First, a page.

Wednesday, November 30, 2016


This Fall my church is going through the book of Joshua. It's been a fantastic series to see God's faithfulness to His people, His provision and His leading. On Sunday I preached on Joshua 20 and 21. I talked about how God is a refuge to those in need.

Watch the sermon here and share your thoughts on how it impacts you.
11/27/2016 - Neal Benson | Ventures in Faith: Where Can I Run? from Central Peninsula Church on Vimeo.

Sunday, November 27, 2016


A few weeks ago I was invited to speak at Men's Fraternity at our church. It's a great ministry that meets at 6am. Me and 6am are not best friends. Thankfully there is warm coffee and a hot breakfast. Also there are almost a 100 other guys to keep you awake and make sure you're getting connected.

It was a huge privilege to speak at Men's Fraternity. Here is a link to my talk from the morning about the power of a validating father.

11/17/2016 - Neal Benson from CPC Mens on Vimeo.

Friday, November 25, 2016


Last weekend I had a really cool opportunity to speak at the church where I first met Christ. It was epic! Looking back on the weekend I have a handful of takeaways to share.

Traveling with my daughter
Since I've been traveling a lot lately it seemed right to bring one of children with me. Charity and I talked about it and thought Leah needed the time with me. It was so fun to travel with Leah! We rarely get any one on time. This trip gave us a bunch of one on one time.

We flew out of SFO together and traveled to my moms. Over the weekend it was great seeing my daughter enjoy my mom. Growing up in a small town I choose to leave after high school and have never moved back. Now that we have kids I cherish any time they get with my mom.

Seeing friends
As we planned the trip I had to reach out to some close friends to see them. My best friend Conrad came up to see us. It was great seeing him and his wife Karen. We also spent some time with their son Deagon. On Saturday we were able to see them, ride the Alpine Slide and go bowling!

We also had some time to see my good friend Brian. Brian had been a brother in Christ for 15 years. Brian gave his life to Christ while we both were living in San Diego. He has four children now and it was so fun seeing how well our kids got along.

We also had the opportunity to see more friends when I spoke at church on Sunday. At one point in the service I looked back at my friends and said: "It feels like high school!" It was so fun seeing so many friends in such a short time.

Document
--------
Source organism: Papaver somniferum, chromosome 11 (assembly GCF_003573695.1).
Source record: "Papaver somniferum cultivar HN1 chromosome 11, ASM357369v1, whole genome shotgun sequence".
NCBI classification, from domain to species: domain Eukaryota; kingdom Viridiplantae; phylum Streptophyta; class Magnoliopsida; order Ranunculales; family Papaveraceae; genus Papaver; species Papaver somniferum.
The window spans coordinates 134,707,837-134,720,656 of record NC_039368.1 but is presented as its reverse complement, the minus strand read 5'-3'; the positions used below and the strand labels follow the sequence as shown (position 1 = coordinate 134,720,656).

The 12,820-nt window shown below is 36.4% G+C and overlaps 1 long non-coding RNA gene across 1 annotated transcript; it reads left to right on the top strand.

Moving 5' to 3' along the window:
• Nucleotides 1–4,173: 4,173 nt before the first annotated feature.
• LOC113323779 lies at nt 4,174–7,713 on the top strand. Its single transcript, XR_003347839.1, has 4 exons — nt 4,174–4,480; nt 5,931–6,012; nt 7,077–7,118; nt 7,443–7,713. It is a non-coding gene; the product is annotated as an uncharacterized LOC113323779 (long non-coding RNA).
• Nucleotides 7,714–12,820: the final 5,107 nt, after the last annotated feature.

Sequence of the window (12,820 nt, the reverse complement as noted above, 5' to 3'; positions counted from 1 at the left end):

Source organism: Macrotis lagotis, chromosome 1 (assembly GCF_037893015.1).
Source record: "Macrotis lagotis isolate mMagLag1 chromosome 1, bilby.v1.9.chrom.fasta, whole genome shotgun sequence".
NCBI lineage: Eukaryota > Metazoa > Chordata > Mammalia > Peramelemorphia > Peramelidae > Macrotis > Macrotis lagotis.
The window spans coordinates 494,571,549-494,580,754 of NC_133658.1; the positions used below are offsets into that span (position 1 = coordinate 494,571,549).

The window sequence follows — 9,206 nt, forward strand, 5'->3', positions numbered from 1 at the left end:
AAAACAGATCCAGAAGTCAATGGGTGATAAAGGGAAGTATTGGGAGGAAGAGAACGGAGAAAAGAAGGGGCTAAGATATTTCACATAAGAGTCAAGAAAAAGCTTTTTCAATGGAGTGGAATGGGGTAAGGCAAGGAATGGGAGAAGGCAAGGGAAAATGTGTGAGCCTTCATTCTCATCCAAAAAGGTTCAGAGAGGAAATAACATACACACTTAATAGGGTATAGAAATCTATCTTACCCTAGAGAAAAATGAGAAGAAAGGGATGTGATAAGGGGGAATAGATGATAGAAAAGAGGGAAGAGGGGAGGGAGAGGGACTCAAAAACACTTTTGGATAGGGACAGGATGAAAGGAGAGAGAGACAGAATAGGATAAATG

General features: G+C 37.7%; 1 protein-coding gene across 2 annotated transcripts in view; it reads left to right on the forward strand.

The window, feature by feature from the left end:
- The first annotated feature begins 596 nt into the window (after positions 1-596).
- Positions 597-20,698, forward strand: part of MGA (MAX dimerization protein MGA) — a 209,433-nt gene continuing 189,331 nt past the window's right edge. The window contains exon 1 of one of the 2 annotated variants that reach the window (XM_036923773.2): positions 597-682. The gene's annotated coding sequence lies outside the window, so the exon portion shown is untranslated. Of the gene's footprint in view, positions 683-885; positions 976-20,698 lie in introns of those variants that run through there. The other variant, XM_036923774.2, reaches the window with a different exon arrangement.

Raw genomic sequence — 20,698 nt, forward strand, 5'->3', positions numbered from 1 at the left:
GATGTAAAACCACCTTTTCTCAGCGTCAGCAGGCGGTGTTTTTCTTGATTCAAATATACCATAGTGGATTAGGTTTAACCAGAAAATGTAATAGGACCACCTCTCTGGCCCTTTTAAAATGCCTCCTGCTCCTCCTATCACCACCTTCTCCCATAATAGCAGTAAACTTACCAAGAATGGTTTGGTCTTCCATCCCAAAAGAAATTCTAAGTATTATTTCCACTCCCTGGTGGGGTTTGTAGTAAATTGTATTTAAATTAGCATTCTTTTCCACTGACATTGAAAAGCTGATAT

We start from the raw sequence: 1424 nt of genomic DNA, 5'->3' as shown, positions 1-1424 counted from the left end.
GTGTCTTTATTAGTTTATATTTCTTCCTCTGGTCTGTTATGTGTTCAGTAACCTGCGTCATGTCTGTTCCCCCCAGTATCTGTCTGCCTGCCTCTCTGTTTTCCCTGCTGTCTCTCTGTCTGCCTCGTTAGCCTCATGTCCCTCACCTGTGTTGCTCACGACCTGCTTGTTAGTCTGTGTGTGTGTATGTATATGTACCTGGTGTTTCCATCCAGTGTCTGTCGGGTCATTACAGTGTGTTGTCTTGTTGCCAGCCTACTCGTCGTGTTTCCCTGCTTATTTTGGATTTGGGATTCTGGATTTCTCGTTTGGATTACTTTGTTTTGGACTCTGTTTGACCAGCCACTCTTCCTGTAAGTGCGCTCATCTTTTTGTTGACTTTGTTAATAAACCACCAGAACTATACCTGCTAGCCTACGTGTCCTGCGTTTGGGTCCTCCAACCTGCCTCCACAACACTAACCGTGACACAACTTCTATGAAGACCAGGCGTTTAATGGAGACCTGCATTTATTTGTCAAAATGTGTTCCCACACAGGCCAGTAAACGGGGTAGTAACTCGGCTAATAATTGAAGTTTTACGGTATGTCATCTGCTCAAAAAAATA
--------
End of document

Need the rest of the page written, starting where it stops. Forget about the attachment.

Speaking at Community Church 
A highlight of my trip was being invited to speak at the church I first was introduced to Christ at. When I pulled into the parking lot on Sunday morning I had to do a double take. Never in my life did I think I'd be speaking at that church.

Before getting out of my car I just sat there and thanked God for the invitation to speak there.
I'll admit I was nervous. Nervous for a few reasons. The people in my hometown know me. They know my mistakes and many of them saw them first hand. I was nervous they wouldn't see the change. I was wrongly nervous. I was so well received and was able to hug and see so many friends.
I also saw Bob Pool. Bob was a huge impact in my life. Bob invested me in as a young boy and it was great seeing him!

Looking back on the weekend it was a pure joy! It was great spending so much time with Leah, seeing old friends and sharing God's word with so many loving people.

Wednesday, November 16, 2016


We live in a culture where it's hard to really take a day off. We are attached to our phones. It's tough to rest with kids. It seems there is always something to complete around the house. How does a person really take a day off and rest?

To answer that question I want to look at the Sabbath from the Bible;

What does the Sabbath mean?
During Bible College was the first time I began to study the Sabbath. Sabbath comes from the Hebrew word Shabbat meaning repose. Repose is a state of calm, peacefulness or rest. The Sabbath means it’s our chance to have a day of calm with no regular work. From what I’ve read about history the Jews would start their day when the sun set. This way the first part of the day would be spent with the family. This is not necessarily a spouse and children; but time with their entire family. Next they would sleep and conclude their day with work. It’s a fantastic way to view the 24-hour day.

In his book The Emotionally Healthy Leader, Peter Scazzero gives a definition that I really like. He says: “Biblical Sabbath is a 24-hour block of time in which we stop work, enjoy rest, practice delight, and contemplate God.” The phrases: “stop work,” “enjoy rest,” “practice delight,” and “contemplate God” give us a perfect road map to help us understand what the Sabbath really means. The Sabbath is more than a day off of work. The Sabbath is more than not working. It involves much more. The Sabbath means we get into a state of peaceful rest with the Lord. We avoid work and truly rest. This is how you can describe Sabbath to others next time someone asks you. (Special thanks to Cathy McIlvoy for her thoughts on this paragraph!)